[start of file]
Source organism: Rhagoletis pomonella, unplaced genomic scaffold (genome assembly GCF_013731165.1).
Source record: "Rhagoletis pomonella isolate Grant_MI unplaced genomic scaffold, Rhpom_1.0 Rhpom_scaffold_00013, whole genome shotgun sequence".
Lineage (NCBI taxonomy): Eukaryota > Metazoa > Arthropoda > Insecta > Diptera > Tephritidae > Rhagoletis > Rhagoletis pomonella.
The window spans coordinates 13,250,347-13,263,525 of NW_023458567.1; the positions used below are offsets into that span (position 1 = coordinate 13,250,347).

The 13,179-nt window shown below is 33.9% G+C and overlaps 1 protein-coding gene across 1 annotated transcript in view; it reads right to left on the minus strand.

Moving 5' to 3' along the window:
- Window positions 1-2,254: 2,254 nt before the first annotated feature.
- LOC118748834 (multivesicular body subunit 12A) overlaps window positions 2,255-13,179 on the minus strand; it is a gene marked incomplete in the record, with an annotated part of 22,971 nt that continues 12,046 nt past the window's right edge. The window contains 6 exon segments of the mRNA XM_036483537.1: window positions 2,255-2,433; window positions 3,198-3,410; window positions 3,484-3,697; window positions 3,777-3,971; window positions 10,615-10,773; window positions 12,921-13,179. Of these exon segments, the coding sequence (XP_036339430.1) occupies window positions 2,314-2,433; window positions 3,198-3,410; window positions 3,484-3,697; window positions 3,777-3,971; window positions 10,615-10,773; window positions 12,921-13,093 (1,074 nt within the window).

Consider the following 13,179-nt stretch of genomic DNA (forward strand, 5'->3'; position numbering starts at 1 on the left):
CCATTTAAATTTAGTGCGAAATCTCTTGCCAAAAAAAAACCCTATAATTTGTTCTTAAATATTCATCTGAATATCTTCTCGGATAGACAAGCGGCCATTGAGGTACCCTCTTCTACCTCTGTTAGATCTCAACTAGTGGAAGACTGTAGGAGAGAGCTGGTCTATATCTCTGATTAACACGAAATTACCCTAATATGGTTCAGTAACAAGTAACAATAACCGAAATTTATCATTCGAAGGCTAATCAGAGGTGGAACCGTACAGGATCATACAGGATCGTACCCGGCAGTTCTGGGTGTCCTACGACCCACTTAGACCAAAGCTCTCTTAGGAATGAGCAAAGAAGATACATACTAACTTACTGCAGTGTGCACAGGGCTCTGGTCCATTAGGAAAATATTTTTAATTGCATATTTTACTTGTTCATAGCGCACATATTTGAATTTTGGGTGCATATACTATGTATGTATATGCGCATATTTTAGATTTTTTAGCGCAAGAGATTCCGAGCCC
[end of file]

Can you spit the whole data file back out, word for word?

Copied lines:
Source organism: Rhagoletis pomonella, unplaced genomic scaffold (genome assembly GCF_013731165.1).
Source record: "Rhagoletis pomonella isolate Grant_MI unplaced genomic scaffold, Rhpom_1.0 Rhpom_scaffold_00013, whole genome shotgun sequence".
Lineage (NCBI taxonomy): Eukaryota > Metazoa > Arthropoda > Insecta > Diptera > Tephritidae > Rhagoletis > Rhagoletis pomonella.
The window spans coordinates 13,250,347-13,263,525 of NW_023458567.1; the positions used below are offsets into that span (position 1 = coordinate 13,250,347).

The 13,179-nt window shown below is 33.9% G+C and overlaps 1 protein-coding gene across 1 annotated transcript in view; it reads right to left on the minus strand.

Moving 5' to 3' along the window:
- Window positions 1-2,254: 2,254 nt before the first annotated feature.
- LOC118748834 (multivesicular body subunit 12A) overlaps window positions 2,255-13,179 on the minus strand; it is a gene marked incomplete in the record, with an annotated part of 22,971 nt that continues 12,046 nt past the window's right edge. The window contains 6 exon segments of the mRNA XM_036483537.1: window positions 2,255-2,433; window positions 3,198-3,410; window positions 3,484-3,697; window positions 3,777-3,971; window positions 10,615-10,773; window positions 12,921-13,179. Of these exon segments, the coding sequence (XP_036339430.1) occupies window positions 2,314-2,433; window positions 3,198-3,410; window positions 3,484-3,697; window positions 3,777-3,971; window positions 10,615-10,773; window positions 12,921-13,093 (1,074 nt within the window).

Consider the following 13,179-nt stretch of genomic DNA (forward strand, 5'->3'; position numbering starts at 1 on the left):
CCATTTAAATTTAGTGCGAAATCTCTTGCCAAAAAAAAACCCTATAATTTGTTCTTAAATATTCATCTGAATATCTTCTCGGATAGACAAGCGGCCATTGAGGTACCCTCTTCTACCTCTGTTAGATCTCAACTAGTGGAAGACTGTAGGAGAGAGCTGGTCTATATCTCTGATTAACACGAAATTACCCTAATATGGTTCAGTAACAAGTAACAATAACCGAAATTTATCATTCGAAGGCTAATCAGAGGTGGAACCGTACAGGATCATACAGGATCGTACCCGGCAGTTCTGGGTGTCCTACGACCCACTTAGACCAAAGCTCTCTTAGGAATGAGCAAAGAAGATACATACTAACTTACTGCAGTGTGCACAGGGCTCTGGTCCATTAGGAAAATATTTTTAATTGCATATTTTACTTGTTCATAGCGCACATATTTGAATTTTGGGTGCATATACTATGTATGTATATGCGCATATTTTAGATTTTTTAGCGCAAGAGATTCCGAGCCC